Judge Dismisses Lawsuit Over Washington, D.C., AIDS Ride Death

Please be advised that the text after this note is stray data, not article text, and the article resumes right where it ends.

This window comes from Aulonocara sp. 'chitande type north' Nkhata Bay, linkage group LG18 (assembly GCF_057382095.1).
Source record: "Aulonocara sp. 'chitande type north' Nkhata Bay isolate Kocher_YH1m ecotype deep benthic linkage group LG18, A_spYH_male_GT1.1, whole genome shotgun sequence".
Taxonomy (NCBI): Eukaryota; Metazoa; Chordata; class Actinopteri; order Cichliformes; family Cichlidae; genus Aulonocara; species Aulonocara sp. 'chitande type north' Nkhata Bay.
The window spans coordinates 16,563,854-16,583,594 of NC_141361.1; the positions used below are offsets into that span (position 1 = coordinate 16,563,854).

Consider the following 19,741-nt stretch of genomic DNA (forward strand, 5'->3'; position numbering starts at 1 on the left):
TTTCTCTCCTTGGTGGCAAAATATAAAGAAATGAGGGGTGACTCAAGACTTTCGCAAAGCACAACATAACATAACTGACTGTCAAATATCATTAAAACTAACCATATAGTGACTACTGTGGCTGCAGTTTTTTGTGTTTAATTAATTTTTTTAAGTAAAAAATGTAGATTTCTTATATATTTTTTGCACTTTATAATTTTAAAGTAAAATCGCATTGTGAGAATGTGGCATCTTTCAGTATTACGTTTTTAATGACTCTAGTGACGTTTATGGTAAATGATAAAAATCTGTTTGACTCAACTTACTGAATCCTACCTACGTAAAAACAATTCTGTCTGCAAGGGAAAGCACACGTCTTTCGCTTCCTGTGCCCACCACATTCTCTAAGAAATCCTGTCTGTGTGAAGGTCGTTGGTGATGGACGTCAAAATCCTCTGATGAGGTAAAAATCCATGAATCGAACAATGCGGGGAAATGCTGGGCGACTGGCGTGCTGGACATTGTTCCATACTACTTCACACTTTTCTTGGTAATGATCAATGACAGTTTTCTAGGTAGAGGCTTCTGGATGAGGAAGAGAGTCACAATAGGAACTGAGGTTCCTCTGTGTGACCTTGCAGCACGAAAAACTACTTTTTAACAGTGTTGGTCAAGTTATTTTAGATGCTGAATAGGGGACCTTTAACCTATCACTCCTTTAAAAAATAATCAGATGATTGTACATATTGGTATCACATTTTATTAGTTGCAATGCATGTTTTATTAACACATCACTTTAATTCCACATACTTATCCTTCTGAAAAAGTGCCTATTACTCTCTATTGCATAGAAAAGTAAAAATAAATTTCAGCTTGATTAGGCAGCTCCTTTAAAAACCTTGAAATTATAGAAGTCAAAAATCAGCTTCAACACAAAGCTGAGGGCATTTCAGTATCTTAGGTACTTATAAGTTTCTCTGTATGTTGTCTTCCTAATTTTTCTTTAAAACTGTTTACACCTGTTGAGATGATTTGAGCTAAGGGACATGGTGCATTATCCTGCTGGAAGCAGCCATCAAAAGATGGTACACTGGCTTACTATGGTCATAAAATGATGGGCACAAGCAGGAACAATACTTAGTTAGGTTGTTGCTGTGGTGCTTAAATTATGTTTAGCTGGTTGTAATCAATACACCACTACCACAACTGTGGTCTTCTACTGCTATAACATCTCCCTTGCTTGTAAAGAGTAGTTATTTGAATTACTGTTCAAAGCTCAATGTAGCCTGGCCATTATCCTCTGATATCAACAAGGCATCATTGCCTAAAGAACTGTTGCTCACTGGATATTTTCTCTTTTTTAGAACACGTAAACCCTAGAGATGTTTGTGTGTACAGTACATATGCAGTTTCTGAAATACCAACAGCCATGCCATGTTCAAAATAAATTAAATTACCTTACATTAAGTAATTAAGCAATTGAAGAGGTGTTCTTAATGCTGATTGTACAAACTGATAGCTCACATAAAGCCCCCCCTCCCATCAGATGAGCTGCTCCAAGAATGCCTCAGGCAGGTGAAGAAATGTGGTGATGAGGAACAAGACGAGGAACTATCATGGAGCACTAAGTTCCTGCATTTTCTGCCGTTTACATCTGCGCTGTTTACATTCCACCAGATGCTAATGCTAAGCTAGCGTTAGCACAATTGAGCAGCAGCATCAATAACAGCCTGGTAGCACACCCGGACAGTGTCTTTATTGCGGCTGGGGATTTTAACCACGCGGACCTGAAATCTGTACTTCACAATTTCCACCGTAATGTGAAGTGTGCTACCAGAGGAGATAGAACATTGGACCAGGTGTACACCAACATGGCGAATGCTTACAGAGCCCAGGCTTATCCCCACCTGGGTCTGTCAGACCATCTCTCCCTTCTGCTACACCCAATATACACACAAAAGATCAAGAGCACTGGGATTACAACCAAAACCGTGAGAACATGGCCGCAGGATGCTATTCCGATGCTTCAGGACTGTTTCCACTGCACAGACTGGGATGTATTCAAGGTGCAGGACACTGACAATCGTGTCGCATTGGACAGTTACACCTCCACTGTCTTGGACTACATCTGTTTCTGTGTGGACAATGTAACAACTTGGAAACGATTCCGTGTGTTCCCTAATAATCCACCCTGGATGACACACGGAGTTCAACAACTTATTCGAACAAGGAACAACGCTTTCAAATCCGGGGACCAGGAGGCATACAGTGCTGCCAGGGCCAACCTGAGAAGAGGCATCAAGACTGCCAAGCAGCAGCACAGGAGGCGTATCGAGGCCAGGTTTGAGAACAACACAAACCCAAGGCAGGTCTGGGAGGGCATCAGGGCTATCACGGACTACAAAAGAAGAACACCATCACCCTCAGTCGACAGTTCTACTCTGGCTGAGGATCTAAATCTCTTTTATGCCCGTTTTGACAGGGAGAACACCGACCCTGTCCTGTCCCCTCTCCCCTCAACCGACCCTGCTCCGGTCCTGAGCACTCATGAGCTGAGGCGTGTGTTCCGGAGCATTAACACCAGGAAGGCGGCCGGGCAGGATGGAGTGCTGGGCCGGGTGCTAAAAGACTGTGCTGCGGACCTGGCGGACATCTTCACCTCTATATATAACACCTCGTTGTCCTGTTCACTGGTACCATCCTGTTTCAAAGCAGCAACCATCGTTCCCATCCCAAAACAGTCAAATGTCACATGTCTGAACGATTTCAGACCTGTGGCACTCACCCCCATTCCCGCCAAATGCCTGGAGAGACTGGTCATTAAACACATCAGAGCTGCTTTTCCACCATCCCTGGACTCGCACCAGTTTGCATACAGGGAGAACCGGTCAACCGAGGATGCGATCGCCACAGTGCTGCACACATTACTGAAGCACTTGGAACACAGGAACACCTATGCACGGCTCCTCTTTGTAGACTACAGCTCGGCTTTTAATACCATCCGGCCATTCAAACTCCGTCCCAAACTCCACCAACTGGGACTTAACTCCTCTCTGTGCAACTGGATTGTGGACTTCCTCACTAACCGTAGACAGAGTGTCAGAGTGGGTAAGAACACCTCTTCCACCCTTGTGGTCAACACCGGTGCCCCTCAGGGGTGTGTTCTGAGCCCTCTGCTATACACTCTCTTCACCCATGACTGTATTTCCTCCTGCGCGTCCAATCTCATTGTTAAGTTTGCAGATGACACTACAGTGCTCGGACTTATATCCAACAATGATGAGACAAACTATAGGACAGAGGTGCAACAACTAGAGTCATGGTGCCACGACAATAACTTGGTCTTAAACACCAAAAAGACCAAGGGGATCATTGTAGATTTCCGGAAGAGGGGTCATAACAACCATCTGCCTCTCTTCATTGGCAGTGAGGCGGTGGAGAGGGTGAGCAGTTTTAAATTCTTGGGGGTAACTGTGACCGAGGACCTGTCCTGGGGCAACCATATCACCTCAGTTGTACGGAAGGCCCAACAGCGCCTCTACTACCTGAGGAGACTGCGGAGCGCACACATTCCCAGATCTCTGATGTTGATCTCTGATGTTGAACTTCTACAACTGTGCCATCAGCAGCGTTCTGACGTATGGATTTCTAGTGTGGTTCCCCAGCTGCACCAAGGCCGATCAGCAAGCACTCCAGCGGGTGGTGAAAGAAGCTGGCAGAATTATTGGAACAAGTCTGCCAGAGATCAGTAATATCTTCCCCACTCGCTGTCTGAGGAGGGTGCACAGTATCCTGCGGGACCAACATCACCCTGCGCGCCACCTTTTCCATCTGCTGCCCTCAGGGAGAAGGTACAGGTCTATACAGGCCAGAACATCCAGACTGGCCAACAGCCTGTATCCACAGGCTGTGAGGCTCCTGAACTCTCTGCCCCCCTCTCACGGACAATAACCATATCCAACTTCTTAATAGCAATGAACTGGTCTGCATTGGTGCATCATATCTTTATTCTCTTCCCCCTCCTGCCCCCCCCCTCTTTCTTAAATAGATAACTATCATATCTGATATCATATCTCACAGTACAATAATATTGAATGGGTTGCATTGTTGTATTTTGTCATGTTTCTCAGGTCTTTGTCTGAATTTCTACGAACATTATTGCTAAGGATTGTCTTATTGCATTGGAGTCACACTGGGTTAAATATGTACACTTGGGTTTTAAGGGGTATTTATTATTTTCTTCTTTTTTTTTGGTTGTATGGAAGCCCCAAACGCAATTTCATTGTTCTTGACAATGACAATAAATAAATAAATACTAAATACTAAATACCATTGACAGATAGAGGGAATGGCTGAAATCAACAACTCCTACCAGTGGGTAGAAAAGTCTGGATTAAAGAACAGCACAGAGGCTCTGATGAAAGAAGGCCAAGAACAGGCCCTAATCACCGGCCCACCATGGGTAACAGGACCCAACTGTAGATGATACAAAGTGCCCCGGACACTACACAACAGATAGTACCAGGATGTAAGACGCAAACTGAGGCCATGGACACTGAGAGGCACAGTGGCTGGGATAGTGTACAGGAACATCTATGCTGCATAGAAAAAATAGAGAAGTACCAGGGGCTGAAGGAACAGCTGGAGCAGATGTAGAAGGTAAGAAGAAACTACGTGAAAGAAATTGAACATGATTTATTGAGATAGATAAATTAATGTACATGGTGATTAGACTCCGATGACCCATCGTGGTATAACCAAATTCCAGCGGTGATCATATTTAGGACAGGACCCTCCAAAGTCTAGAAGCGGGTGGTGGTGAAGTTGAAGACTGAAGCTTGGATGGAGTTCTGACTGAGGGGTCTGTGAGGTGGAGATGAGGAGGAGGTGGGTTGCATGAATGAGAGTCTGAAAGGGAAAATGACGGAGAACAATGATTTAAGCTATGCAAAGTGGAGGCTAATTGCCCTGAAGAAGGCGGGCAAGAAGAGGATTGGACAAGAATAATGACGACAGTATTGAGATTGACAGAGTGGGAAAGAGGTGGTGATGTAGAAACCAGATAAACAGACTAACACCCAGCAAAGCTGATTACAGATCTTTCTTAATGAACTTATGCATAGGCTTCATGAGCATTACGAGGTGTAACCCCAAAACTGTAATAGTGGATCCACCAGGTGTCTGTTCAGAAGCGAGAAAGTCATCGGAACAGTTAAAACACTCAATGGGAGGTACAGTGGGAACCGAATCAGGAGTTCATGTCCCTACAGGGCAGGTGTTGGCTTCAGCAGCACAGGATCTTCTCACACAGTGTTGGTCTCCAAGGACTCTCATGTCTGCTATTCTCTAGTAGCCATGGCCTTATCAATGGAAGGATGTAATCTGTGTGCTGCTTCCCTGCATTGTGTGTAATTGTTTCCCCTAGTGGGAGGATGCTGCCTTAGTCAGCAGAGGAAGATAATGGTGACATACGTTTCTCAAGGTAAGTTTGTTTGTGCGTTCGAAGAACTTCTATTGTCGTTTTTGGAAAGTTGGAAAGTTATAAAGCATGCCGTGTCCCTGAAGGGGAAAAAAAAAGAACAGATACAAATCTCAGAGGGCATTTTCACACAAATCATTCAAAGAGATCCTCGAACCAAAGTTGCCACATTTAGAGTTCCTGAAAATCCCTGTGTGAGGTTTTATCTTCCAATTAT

U.S. District Judge Rosemary Collyer has ruled that the family of Eve Jaffe, a woman who died during the June 2000 Washington, D.C., AIDSRide, has no legal grounds to sue event organizers or medical personnel, the Washington Post reports. Eve's mother Rochelle Jaffe filed suit against now-defunct Pallotta TeamWorks and R. Adams Cowley Shock Trauma Center, which is operated by University of Maryland Medical System Inc., claiming that the companies had failed to properly diagnose and treat Eve after she complained of dizziness and nausea during the ride. The hospital said that Eve suffered from a brain hemorrhage, but her family contends that she died from a heart attack. Jaffe initially filed the suit against Pallotta in May 2002, asking for $10 million in damages for the organization's alleged negligence in handling Eve's care. In February 2003, Jaffe added the University of Maryland Medical System to the suit. Collyer in her ruling -- which was released over the weekend -- said that some of the suit's claims were invalid because the suit was not filed within Virginia's statute of limitations and that the remaining allegations were barred because of a voluntary waiver that Eve signed before participating in the event. Both Jaffe and her attorney, as well as Pallotta's attorney, declined to comment on the case, the Post reports. About 1,600 riders participated in the June 2000 four-day, 330-mile bicycle ride from Raleigh, N.C., to Washington, D.C., and raised $5 million for local AIDS charities (Leonnig, Washington Post, 8/13).This is part of the Morning Briefing, a summary of health policy coverage from major news organizations. Sign up for an email subscription.